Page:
Spent last evening hanging out with a couple of my godddaughters and so missed the chat. I was exposed to “Lalaloopsy.” Parents, I applaud you for not tearing your hair out. What happened to cartoons?!
Kate directs us to write about: green.
The leaves on the maple tree in my front yard put the best of Monet’s paintings to shame. There is no doing justice to the subtle shifts of color, no capturing the way the light plays on each shade. Dark and mossy nearest the grayish brown limbs fades into a true green, then a bright kelly. The delicate ends of each leaf are splashed with lime. Hints of yellow and orange mark the changing of the seasons.
A gentle breeze, full of crisp autumn notes, stirs the leaves into a symphony. They clap against each other, rustling and shushing. A few of the less tenacious members flutter to the grass below. Veins, rapidly drained of water, stand in bas relief against the paper-thin background. This green will disappear, swallowed up in a riot of burgundy and prairie winds.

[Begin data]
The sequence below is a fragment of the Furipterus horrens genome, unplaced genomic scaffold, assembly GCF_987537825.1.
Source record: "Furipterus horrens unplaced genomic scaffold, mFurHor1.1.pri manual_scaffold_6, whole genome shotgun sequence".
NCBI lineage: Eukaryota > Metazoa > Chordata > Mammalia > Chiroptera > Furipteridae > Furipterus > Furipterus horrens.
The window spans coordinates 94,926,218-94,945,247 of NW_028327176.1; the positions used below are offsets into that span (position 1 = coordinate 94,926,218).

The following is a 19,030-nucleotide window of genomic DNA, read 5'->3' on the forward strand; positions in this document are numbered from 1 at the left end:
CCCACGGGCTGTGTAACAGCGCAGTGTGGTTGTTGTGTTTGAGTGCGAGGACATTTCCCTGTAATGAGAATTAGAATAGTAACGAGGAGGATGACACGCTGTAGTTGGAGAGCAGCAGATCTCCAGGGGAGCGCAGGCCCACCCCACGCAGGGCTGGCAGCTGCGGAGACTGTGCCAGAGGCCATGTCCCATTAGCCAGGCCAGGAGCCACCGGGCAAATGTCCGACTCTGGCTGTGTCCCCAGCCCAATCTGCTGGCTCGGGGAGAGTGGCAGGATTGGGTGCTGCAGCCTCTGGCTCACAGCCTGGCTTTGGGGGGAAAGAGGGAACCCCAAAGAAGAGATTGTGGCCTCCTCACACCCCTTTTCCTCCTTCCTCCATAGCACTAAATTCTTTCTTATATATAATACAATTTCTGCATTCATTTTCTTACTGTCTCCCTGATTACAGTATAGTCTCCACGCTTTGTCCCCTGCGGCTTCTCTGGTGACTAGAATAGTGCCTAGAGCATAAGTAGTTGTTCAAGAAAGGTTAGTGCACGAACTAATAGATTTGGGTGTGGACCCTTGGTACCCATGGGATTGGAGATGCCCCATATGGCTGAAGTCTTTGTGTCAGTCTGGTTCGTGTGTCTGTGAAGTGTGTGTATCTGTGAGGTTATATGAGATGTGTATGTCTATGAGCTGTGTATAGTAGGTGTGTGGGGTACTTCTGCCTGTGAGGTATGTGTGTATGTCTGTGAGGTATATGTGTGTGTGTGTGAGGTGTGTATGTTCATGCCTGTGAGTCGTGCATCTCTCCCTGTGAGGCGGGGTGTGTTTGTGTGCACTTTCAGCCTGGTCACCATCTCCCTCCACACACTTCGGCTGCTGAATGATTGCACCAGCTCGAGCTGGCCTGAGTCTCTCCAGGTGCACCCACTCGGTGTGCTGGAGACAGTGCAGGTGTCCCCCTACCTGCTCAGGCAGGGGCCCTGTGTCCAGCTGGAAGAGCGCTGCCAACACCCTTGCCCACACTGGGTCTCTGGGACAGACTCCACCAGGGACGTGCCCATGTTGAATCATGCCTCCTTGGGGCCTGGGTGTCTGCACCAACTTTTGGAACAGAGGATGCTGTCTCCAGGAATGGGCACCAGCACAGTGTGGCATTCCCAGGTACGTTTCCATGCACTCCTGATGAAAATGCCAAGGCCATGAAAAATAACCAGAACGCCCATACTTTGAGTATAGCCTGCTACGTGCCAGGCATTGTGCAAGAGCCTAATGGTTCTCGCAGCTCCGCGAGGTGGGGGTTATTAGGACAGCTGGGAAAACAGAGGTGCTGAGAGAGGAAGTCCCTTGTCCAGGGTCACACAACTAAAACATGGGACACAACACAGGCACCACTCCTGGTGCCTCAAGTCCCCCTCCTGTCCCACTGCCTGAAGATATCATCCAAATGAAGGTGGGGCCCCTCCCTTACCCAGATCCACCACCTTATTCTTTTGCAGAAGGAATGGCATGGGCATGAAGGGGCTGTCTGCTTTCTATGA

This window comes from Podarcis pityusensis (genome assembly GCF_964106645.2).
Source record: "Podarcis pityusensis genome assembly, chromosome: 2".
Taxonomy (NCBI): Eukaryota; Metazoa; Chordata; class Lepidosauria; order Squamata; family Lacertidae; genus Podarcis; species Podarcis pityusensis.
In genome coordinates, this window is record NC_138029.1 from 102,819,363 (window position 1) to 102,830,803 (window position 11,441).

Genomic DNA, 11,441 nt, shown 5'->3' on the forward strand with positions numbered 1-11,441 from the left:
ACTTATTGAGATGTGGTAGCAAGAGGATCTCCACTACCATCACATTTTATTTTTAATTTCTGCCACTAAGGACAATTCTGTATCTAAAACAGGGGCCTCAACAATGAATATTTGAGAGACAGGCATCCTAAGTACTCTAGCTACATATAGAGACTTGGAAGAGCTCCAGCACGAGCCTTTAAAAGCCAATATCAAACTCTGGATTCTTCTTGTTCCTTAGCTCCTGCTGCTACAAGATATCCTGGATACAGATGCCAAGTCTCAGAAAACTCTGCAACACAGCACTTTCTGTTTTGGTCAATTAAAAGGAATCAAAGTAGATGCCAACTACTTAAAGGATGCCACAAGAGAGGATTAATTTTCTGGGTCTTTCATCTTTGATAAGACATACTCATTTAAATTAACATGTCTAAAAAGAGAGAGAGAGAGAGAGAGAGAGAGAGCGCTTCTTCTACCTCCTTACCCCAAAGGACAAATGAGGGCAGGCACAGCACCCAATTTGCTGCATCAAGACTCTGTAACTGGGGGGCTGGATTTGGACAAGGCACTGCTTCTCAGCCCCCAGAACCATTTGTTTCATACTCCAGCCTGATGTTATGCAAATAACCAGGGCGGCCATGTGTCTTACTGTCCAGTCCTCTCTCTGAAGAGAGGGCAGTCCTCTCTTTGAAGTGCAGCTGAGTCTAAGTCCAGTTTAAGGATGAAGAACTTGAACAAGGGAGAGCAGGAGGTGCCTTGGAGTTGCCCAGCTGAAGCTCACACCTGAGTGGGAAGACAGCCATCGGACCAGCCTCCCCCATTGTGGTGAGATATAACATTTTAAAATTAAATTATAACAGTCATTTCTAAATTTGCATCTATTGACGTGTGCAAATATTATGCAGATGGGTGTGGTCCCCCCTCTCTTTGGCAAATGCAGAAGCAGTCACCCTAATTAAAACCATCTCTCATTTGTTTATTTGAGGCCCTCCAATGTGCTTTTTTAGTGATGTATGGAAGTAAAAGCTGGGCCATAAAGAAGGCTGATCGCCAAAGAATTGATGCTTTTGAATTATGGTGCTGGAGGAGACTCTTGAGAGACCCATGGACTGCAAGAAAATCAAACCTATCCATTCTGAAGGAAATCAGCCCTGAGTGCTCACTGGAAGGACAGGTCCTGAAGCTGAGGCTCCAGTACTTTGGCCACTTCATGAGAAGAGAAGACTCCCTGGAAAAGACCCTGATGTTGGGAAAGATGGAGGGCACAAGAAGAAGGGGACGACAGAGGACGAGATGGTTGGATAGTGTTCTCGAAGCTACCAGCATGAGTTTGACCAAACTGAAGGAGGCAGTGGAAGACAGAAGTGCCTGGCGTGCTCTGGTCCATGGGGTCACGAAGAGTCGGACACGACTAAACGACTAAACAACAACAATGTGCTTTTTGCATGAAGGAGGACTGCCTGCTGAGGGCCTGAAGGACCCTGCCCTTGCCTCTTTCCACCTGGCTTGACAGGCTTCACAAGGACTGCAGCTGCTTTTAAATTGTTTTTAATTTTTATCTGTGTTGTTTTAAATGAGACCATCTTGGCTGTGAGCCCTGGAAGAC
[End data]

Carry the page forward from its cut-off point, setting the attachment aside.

The grass stirs in shifts and shadows. Its texture is not that of high summer. It neither fresh nor inviting. This grass is ready for the sleep of winter, the green expanse pockmarked with bleached blades that feel like hay beneath my fingers. Well-worn pathways trod by paws snake this way and that.
The world begins to close its shutters. Rose leaves curl up and drop to the rocks in the flower bed below. Each day the green of the daylily bunches is sapped by white-gold. One morning soon I will awake to glittering frost. The green will be gone, tucked away in the sleeping trucks of trees and the soft earth far beneath the hard surface, waiting to burst to life come spring.
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